6. Frank, N.M.; Lynch, K.F.; Uusitalo, U.; Yang, J.; Lönnrot, M.; Virtanen, S.M.; Hyöty, H.; Norris, J.M. The relationship between breastfeeding and reported respiratory and gastrointestinal infection rates in young children. BMC Pediatr. 2019, 19, 1–12. [Google Scholar] [CrossRef] [PubMed]
  7. Bowatte, G.; Tham, R.; Allen, K.; Tan, D.J.; Lau, M.; Dai, X.; Lodge, C.J. Breastfeeding and childhood acute otitis media: A systematic review and meta-analysis. Acta Paediatr. 2015, 104, 85–95. [Google Scholar] [CrossRef] [PubMed][Green Version]
  8. Horta, B.L.; Victora, C.G.; World Health Organization. Short-Term Effects of Breastfeeding: A Systematic Review on the Benefits of Breastfeeding on Diarrhoea and Pneumonia Mortality; World Health Organization: Geneva, Switzerland, 2013. [Google Scholar]
  9. Davisse-Paturet, C.; Adel-Patient, K.; Forhan, A.; Lioret, S.; Annesi-Maesano, I.; Heude, B.; Charles, M.A.; De Lauzon-Guillain, B. Breastfeeding initiation or duration and longitudinal patterns of infections up to 2 years and skin rash and respiratory symptoms up to 8 years in the EDEN mother–child cohort. Matern. Child Nutr. 2020, 16, e12935. [Google Scholar] [CrossRef] [PubMed]
  10. World Health Organization. Breastfeeding and COVID-19: Scientific Brief, 23 June 2020; World Health Organization: Geneva, Switzerland, 2020; Available online: https://apps.who.int/iris/handle/10665/332639 (accessed on 3 March 2021).
  11. Fox, A.; Marino, J.; Amanat, F.; Krammer, F.; Hahn-Holbrook, J.; Zolla-Pazner, S.; Powell, R.L. Robust and Specific Secretory IgA Against SARS-CoV-2 Detected in Human Milk. iScience 2020, 23, 101735. [Google Scholar] [CrossRef] [PubMed]
  12. Chambers, C.; Krogstad, P.; Bertrand, K.; Contreras, D.; Tobin, N.H.; Bode, L.; Aldrovandi, G. Evaluation for SARS-CoV-2 in Breast Milk From 18 Infected Women. JAMA 2020, 324, 1347. [Google Scholar] [CrossRef] [PubMed]
  13. Costa, S.; Posteraro, B.; Marchetti, S.; Tamburrini, E.; Carducci, B.; Lanzone, A.; Valentini, P.; Buonsenso, D.; Sanguinetti, M.; Vento, G.; et al. Excretion of SARS-CoV-2 in human breast milk. Clin. Microbiol. Infect. 2020, 26, 1430–1432. [Google Scholar] [CrossRef] [PubMed]
  14. Gabriel, M.M.; Martínez, A.M.M.; Martínez, M.E.M.; Pedroche, J.A. Negative Transmission of SARS-CoV-2 to Hand-Expressed Colostrum from SARS-CoV-2–Positive Mothers. Breastfeed. Med. 2020, 15, 492–494. [Google Scholar] [CrossRef] [PubMed]
  15. Royal College of Obstetricians and Gynaecologists. Updated Advice on COVID-19 Vaccination in Pregnancy and Women Who Are Breastfeeding; Royal College of Obstetricians and Gynaecologists: London, UK, 2020; Available online: https://www.rcog.org.uk/en/news/updated-advice-on-covid-19-vaccination-in-pregnancy-and-womenwho-are-breastfeeding/ (accessed on 7 May 2021).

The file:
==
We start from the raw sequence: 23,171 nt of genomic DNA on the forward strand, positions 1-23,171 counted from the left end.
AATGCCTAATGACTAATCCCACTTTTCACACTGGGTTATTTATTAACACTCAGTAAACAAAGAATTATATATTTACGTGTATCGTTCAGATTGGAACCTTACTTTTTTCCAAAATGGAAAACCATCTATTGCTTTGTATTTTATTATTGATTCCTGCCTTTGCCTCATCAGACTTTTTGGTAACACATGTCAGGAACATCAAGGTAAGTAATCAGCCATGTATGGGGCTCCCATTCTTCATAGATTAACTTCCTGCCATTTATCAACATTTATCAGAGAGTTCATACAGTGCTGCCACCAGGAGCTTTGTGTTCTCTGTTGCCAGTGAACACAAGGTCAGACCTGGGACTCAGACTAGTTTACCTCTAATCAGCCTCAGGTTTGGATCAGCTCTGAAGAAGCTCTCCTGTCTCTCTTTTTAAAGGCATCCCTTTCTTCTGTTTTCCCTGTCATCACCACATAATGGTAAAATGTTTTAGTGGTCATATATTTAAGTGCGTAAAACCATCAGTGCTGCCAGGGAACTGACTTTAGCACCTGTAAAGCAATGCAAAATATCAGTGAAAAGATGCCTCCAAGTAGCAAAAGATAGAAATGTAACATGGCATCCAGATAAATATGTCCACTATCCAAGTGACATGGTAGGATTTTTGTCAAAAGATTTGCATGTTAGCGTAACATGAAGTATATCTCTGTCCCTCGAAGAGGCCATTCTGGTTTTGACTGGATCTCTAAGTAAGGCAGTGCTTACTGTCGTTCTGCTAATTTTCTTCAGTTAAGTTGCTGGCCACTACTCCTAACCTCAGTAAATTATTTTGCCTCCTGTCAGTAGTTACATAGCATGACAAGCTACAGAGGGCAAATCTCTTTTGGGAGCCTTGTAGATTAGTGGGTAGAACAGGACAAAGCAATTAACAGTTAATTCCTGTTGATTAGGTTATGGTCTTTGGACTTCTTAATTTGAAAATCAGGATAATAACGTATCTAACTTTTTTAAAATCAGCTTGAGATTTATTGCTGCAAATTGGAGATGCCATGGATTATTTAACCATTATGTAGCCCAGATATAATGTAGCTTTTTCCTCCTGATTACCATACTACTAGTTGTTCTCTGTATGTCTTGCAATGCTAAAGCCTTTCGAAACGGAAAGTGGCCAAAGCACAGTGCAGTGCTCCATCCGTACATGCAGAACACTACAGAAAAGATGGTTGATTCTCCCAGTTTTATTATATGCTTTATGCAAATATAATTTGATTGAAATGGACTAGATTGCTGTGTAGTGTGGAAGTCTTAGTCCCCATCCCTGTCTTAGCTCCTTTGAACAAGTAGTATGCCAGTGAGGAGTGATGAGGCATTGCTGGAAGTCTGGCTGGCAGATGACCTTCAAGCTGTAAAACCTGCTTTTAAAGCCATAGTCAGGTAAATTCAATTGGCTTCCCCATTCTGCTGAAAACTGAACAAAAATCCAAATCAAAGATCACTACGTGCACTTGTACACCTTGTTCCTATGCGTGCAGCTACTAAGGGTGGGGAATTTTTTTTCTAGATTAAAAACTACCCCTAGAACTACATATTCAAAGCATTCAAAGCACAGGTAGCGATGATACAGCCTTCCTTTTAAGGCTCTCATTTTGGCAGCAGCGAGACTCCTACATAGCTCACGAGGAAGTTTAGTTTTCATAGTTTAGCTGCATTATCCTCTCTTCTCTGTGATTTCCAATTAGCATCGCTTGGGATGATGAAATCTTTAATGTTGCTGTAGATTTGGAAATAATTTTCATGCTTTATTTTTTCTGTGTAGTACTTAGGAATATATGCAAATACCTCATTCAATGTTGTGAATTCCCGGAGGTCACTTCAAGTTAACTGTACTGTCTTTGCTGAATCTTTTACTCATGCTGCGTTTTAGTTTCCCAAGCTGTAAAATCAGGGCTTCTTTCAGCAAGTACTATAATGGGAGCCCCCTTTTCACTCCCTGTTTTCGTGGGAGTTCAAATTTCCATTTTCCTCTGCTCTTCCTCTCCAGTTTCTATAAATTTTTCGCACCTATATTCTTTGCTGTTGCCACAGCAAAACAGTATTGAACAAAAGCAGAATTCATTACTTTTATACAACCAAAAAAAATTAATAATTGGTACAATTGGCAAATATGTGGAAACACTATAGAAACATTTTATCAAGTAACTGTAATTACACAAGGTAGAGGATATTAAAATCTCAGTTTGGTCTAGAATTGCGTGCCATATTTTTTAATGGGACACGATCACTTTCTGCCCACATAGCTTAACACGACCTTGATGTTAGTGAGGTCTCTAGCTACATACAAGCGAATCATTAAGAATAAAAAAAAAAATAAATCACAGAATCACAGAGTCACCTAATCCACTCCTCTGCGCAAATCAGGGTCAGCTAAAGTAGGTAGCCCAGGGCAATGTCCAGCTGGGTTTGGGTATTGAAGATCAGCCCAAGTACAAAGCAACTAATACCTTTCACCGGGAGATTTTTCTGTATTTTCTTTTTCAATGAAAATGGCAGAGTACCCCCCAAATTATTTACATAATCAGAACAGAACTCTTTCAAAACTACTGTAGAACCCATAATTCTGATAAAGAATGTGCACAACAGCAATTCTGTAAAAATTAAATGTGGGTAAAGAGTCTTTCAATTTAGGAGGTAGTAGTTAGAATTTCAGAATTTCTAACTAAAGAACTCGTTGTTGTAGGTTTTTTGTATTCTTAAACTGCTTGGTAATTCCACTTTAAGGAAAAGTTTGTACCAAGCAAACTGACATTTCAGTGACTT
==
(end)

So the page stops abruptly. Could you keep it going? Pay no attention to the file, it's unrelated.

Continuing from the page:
16. CDC—Centers for Disease Control and Prevention. Vaccination Considerations for People Who Are Pregnant or Breastfeeding; CDC—Centers for Disease Control and Prevention: Atlanta, GA, USA, 2021. Available online: https://www.cdc.gov/coronavirus/2019-ncov/vaccines/recommendations/pregnancy.html (accessed on 7 May 2021).
  17. Gomez Fernandez-Vegue, M. Consideraciones Acerca de las Vacunas Frente a la COVID-19 y la Lactancia Materna; Asociación Española de Lactancia Materna, 2021. Available online: http://aelama.org/wp-content/uploads/2021/01/PosicionamientoVacunacionSARSCoV2.pdf (accessed on 18 July 2021).
  18. Comunicado IHAN: Vacunación Frente a COVID-19 y Lactancia Materna; Iniciativa para la Humanización de la Asistencia al Nacimiento y la Lactancia (IHAN); 2021; Available online: https://www.ihan.es/comunicado-ihan-vacunacion-frente-a-covid-19-y-lactancia-materna/ (accessed on 25 March 2021).
  19. Palmeira, P.; Carneiro-Sampaio, M. Immunology of breast milk. Rev. Assoc. Médica Bras. 2016, 62, 584–593. [Google Scholar] [CrossRef] [PubMed]
  20. Nolan, L.S.; Parks, O.B.; Good, M. A Review of the Immunomodulating Components of Maternal Breast Milk and Protection Against Necrotizing Enterocolitis. Nutrients 2019, 12, 14. [Google Scholar] [CrossRef] [PubMed][Green Version]
  21. Young, L.; McGuire, W. Immunologic Properties of Human Milk and Clinical Implications in the Neonatal Population. NeoReviews 2020, 21, e809–e816. [Google Scholar] [CrossRef] [PubMed]
  22. Carrillo, J.; Rodriguez, M.L.; Avila, C. Detection of SARS-CoV-2 Antibodies by ELISA v1; Protocol by Irsi Caixa: Barcelona, Spain, 2020; Available online: https://www.irsicaixa.es/sites/default/files/detection_of_sars-cov-2_antibodies_by_elisa_-_protocol_by_irsicaixa_protected.pdf (accessed on 14 March 2021).